Hoping to improve on the flu vaccine status quo, researchers in England are getting ready to start the world's first large human trial of a "universal" influenza shot.
Developed by Oxford University's Jenner Institute and spinoff Vaccitech, the vaccine will undergo testing in 500 participants in the U.K. who are 65 or older this winter. Sometimes regarded as the Holy Grail of vaccine development, "universal" flu shots are designed to protect against many strains of flu and avoid the pitfalls of traditional vaccines.
Even if participants get the flu after receiving the candidate shot, researchers believe the illness will not last as long or be as severe, according to an National Institute for Health Research announcement on the trial.
Because flu strains can mutate, traditional flu vaccines sometimes get mismatched with the strain that ends up in circulation. Further, extended production timelines for traditional vaccines force health authorities to make strain predictions that sometimes are incorrect.
While existing vaccines use surface proteins on the flu virus to elicit a response, Vaccitech's shot targets core proteins that remain unchanged, the company says. So far, the candidate has undergone testing in 150 participants across five clinical trials, according to Vaccitech's website.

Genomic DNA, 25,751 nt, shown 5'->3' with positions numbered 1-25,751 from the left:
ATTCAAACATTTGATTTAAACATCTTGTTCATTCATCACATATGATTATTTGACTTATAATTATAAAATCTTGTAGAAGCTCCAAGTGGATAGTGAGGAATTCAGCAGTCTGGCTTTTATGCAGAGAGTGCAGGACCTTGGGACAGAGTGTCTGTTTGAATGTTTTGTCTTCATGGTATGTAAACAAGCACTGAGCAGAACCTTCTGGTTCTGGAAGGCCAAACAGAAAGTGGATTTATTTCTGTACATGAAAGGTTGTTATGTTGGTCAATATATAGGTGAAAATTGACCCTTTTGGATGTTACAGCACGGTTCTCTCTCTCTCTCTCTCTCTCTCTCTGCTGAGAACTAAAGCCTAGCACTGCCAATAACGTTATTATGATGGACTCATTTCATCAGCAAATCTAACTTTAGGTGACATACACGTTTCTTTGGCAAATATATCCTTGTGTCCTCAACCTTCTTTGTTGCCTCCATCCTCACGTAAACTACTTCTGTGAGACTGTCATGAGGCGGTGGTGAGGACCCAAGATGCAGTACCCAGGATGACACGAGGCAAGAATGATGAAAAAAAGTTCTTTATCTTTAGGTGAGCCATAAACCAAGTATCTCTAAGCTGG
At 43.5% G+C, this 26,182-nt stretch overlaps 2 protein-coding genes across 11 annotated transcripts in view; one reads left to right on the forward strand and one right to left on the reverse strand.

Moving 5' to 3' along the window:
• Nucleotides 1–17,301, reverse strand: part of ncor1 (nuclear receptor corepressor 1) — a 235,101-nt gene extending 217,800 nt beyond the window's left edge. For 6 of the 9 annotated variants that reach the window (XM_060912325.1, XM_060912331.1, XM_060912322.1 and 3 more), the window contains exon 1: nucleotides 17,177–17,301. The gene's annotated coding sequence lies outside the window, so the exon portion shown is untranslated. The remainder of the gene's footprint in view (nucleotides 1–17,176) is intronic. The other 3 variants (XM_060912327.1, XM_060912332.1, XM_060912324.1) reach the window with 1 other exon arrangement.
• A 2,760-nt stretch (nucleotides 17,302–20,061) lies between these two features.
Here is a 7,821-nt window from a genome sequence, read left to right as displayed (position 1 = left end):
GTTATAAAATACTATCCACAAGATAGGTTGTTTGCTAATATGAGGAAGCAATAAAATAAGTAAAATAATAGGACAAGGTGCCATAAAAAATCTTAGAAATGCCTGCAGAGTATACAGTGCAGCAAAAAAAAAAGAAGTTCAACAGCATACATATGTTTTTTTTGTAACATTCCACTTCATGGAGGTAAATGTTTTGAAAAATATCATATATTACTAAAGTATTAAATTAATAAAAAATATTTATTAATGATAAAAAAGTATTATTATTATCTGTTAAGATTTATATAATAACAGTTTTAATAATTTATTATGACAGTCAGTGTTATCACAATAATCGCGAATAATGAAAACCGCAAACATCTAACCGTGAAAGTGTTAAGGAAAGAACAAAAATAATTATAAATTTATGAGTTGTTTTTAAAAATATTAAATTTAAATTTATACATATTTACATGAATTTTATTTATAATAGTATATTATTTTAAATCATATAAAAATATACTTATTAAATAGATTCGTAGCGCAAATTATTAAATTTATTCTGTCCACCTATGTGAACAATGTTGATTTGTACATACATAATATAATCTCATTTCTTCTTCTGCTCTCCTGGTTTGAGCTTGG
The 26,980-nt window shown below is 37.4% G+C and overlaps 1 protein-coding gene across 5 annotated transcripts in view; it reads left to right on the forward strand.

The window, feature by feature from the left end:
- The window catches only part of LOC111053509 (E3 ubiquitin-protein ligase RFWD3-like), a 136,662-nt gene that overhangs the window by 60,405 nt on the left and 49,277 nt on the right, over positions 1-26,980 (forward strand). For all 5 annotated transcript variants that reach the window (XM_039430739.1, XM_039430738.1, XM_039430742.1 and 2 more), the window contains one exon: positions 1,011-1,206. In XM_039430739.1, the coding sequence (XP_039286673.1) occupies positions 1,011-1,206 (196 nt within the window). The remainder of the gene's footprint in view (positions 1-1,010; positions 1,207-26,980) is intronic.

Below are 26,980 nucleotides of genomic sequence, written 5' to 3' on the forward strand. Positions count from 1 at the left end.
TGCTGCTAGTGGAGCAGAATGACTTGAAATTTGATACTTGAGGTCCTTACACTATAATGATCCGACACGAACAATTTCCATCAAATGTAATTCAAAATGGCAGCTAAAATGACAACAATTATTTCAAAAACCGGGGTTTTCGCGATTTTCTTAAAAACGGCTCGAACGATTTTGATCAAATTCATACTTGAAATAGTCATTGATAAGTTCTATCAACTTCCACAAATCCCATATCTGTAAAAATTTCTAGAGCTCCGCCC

But it will be no easy task to bring a universal candidate to market. After a previous safety study, the investigators now plan to test the universal candidate, plus a traditional flu shot, against placebo and a traditional flu vaccine. Even if the results prove promising, further testing would be needed on the candidate.
With the universal flu shot serving as its lead program, Vaccitech launched with £10 million in funding last year. Oxford Sciences Innovation, Invesco, Lansdowne Partners and Woodford Investment Management participated in the fundraising, the Financial Times reported.
Researchers have long been working to improve flu vaccines, with Sanofi and Johnson & Johnson among the large pharma companies active in the field. Smaller biotechs such as FluGen and BiondVax, as well as academic and federal institutions, are also working on next-gen options.